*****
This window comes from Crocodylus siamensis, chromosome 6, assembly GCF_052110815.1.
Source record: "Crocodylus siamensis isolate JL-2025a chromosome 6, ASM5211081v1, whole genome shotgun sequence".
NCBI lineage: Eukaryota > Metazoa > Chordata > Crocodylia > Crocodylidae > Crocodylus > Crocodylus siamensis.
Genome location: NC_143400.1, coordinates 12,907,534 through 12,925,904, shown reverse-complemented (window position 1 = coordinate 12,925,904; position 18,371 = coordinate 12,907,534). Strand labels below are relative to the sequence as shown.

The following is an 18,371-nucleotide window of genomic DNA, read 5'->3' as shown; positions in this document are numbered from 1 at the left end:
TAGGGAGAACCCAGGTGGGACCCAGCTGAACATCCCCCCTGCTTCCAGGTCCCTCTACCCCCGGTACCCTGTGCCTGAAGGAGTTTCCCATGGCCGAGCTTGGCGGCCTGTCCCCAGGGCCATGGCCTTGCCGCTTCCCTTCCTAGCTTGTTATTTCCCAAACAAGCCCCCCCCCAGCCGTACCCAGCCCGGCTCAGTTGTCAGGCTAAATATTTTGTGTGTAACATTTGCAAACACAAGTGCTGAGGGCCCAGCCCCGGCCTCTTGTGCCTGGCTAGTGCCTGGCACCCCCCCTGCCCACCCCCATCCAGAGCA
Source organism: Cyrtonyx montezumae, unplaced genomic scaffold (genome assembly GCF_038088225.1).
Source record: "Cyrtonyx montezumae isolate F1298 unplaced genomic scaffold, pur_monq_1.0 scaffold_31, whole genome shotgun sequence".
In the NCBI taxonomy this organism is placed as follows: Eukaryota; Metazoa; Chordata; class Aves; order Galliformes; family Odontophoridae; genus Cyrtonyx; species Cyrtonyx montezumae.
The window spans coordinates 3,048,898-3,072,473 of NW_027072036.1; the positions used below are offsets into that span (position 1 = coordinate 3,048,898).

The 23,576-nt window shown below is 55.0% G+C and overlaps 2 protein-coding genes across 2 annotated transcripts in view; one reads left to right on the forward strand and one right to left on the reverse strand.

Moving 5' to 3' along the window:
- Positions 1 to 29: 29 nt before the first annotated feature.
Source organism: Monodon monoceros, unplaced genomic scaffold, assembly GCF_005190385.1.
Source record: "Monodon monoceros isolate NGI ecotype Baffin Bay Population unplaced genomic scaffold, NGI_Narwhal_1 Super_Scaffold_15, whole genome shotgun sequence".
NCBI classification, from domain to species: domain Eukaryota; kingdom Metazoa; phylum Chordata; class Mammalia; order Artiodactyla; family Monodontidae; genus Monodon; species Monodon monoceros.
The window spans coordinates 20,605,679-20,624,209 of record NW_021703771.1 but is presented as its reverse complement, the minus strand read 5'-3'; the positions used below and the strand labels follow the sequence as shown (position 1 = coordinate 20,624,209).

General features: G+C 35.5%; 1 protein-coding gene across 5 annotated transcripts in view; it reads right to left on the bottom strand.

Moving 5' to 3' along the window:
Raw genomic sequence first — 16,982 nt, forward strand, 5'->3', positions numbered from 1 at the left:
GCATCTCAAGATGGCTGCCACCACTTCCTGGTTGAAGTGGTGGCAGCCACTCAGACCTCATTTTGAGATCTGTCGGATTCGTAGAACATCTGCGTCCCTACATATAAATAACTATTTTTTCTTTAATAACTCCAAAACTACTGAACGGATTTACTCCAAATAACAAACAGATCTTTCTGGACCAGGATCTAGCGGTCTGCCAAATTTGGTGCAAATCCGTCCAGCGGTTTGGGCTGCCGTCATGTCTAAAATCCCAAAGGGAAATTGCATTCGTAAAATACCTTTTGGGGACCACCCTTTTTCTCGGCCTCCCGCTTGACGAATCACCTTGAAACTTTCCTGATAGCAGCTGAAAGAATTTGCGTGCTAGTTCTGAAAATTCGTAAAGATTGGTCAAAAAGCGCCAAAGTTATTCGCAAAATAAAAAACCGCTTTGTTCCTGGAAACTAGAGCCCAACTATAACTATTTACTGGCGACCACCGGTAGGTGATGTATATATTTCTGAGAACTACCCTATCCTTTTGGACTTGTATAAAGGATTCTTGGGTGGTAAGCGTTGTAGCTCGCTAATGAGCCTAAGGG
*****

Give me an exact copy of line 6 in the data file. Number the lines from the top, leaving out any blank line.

TAGGGAGAACCCAGGTGGGACCCAGCTGAACATCCCCCCTGCTTCCAGGTCCCTCTACCCCCGGTACCCTGTGCCTGAAGGAGTTTCCCATGGCCGAGCTTGGCGGCCTGTCCCCAGGGCCATGGCCTTGCCGCTTCCCTTCCTAGCTTGTTATTTCCCAAACAAGCCCCCCCCCAGCCGTACCCAGCCCGGCTCAGTTGTCAGGCTAAATATTTTGTGTGTAACATTTGCAAACACAAGTGCTGAGGGCCCAGCCCCGGCCTCTTGTGCCTGGCTAGTGCCTGGCACCCCCCCTGCCCACCCCCATCCAGAGCA